I just ran across a 2005 article by Mary Gordon in Atlantic Monthly. She wrote her essay in response to John Gardner's On Moral Fiction(1978).
For anyone who knows the twenty-first century audience of Atlantic Monthly, it will come as no surprise that Gordon argues against the idea that fiction has a moral effect on its readers. Her article is very modernist--well-written, but ideologically flaccid in its assertion that "art" is intrinsically amoral. Serious novelists, she claims, must eschew clear moral values, seeking instead ambiguity and complexity in order to create art.
Gordon dismisses (but never refutes) the argument that what she calls "serious" fiction lost its relevance and became unpopular because the literary elite discarded narrative in favor of play with language. Gordon never gives a substantial reason why "serious" fiction is no longer popular, though it was popular in the nineteenth century. "Technology" is her one-word answer.
By technology, I assume she means primarily film and television. Whatever the impact of film on our culture of reading, it's clear that filmgoers seek out narrative in their films just as they seek it in popular fiction. Experimental films composed of images or fragments don't earn millions at the box office. The average Joe and Jane on the street want stories to have a beginning, a middle, and an end. Joe and Jane want to see interesting events, shaped by suspense and dramatic tension. They want to see their own values and problems reflected in the lives of characters. They want to see those characters overcome these problems. This has been the essence of storytelling for thousands of years. Heroic epics are the longest-surviving form of literature because they reflect the values of the cultures that produced them, and, yes, those values include what we would call "morals."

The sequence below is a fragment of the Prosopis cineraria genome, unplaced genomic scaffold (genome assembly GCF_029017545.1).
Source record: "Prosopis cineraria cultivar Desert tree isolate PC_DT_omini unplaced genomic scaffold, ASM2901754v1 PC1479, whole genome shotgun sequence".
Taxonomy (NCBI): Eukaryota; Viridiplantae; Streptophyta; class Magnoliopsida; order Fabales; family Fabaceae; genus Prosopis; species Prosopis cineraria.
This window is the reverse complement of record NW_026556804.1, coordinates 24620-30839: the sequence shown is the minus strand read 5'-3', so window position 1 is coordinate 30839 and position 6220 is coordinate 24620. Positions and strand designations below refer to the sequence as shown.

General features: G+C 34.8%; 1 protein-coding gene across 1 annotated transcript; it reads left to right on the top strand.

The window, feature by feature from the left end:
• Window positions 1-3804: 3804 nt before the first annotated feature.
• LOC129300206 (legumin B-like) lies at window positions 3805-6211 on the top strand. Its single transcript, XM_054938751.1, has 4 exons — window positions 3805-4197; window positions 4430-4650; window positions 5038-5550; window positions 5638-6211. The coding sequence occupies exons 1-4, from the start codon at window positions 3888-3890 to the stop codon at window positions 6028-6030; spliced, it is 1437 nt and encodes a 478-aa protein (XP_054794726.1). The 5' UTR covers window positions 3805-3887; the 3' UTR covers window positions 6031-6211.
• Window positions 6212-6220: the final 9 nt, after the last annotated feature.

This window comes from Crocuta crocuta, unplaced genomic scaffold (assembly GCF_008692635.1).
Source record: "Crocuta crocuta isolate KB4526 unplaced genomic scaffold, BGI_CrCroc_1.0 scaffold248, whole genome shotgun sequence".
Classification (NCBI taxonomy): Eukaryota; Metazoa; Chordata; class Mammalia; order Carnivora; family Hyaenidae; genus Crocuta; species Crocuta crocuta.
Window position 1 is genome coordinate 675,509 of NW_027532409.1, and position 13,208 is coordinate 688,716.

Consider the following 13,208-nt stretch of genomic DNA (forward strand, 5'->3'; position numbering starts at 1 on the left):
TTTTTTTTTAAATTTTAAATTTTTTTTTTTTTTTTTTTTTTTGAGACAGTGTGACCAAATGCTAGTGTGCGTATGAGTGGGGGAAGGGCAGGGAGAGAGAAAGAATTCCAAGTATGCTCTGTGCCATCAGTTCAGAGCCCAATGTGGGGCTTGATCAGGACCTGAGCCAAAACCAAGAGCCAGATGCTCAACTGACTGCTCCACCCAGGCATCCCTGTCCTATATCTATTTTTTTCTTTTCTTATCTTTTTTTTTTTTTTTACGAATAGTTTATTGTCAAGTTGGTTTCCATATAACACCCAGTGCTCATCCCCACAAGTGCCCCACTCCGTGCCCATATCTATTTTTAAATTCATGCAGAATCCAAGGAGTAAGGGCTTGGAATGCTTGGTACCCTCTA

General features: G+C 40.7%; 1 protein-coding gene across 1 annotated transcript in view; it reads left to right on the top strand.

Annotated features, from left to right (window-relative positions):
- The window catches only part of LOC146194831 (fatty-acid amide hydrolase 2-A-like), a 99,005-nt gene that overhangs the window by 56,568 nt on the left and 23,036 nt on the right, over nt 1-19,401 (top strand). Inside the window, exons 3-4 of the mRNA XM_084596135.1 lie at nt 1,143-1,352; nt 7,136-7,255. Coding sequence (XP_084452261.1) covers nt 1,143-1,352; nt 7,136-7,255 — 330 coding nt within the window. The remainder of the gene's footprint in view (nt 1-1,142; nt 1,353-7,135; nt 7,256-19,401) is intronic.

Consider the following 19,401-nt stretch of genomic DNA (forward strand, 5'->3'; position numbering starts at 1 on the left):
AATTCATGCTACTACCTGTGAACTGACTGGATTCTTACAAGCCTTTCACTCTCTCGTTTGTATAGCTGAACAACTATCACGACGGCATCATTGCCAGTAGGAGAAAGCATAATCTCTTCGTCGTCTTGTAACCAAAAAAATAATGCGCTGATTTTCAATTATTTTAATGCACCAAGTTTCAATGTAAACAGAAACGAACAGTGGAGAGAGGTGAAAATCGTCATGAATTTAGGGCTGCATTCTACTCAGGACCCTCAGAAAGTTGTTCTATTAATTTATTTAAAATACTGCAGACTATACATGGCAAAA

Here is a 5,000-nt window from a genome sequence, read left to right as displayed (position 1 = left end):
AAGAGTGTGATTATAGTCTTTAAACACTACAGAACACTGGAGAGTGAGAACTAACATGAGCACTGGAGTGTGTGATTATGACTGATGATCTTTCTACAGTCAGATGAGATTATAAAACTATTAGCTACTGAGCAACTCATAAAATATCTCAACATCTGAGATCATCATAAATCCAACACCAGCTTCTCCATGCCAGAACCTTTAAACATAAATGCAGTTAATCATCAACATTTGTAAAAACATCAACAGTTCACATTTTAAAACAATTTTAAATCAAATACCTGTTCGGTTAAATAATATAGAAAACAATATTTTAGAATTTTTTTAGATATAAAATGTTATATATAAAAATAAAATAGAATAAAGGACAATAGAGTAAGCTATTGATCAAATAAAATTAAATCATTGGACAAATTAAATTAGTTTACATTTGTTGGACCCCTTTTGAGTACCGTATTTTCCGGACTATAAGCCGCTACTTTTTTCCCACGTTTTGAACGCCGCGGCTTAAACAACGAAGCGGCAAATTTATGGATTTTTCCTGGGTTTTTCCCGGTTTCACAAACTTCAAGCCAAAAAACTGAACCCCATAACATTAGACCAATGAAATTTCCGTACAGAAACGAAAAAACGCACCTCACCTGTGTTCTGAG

(Here I have to pause to clarify my use of the word moral. I was surprised to discover in graduate school that people often think only of sexual issues when they hear the word "morals." In fact, a person's moral character encompasses all moral values, sexual conduct being only a small part of the rest of the picture. Moral values include honesty, loyalty, bravery, charity, and anything else that people now call simply "values.")
The literati construct tautologies about what "serious" fiction can be about, and what kinds of values it can espouse. Many of them tend to believe, like Mary Gordon, that writing quality fiction cannot be a moral endeavor. Some imply, as she does in an off-hand remark, that the entire category of Christian fiction is not worthy of serious consideration because inspirational novels are informed by a distinct set of moral values.
Here's my take, for whatever it's worth. There's bad fiction out there of all ideological persuasions. There are simplistic, preachy Christian novels and there are simplistic literary novels "preaching" that the only certainty in life is that there can never be moral clarity or coherent selfhood.
Affirming a set of moral values does not automatically produce simplistic novels. Those of us who try to live by clear moral standards know that we flawed humans produce plenty of complexity by our failure to live up to the things we believe. That doesn't invalidate the moral values themselves, nor does it mean that we should cease striving to live a moral life. That kind of complexity--moral aspirations toward goodness coexisting with moral failure--is what "serious" moral fiction is all about.